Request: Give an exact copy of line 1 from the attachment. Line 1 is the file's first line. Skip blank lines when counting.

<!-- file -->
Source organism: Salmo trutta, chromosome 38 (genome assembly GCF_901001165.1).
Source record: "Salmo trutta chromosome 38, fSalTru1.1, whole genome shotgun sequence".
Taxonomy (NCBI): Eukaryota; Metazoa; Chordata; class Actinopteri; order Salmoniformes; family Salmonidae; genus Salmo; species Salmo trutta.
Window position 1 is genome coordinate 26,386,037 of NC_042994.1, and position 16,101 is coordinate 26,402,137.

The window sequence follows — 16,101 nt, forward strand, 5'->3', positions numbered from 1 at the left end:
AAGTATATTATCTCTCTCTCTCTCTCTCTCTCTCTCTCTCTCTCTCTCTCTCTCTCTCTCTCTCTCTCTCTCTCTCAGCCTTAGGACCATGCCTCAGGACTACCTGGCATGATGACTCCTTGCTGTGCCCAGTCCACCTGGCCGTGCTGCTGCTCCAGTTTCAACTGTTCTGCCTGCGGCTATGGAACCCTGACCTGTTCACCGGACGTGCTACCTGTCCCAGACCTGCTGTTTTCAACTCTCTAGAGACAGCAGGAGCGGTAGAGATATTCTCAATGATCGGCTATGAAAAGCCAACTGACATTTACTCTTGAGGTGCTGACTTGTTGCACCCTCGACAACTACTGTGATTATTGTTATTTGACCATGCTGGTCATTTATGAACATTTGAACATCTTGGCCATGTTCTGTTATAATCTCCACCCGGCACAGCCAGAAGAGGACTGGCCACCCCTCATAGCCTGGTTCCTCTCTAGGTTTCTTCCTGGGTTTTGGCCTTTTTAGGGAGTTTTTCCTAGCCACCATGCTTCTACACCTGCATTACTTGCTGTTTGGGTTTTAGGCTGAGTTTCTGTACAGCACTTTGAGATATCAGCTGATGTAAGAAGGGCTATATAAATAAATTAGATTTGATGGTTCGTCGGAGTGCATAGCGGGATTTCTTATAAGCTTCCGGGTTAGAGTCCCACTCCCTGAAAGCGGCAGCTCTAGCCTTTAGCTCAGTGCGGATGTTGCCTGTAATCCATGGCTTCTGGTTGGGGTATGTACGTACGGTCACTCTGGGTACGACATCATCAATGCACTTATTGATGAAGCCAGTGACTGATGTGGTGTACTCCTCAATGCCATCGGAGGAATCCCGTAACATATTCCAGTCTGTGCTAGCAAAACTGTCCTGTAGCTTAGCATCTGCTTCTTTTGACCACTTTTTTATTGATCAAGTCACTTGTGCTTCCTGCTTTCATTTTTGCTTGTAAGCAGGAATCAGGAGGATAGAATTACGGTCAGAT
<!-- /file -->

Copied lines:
Source organism: Salmo trutta, chromosome 38 (genome assembly GCF_901001165.1).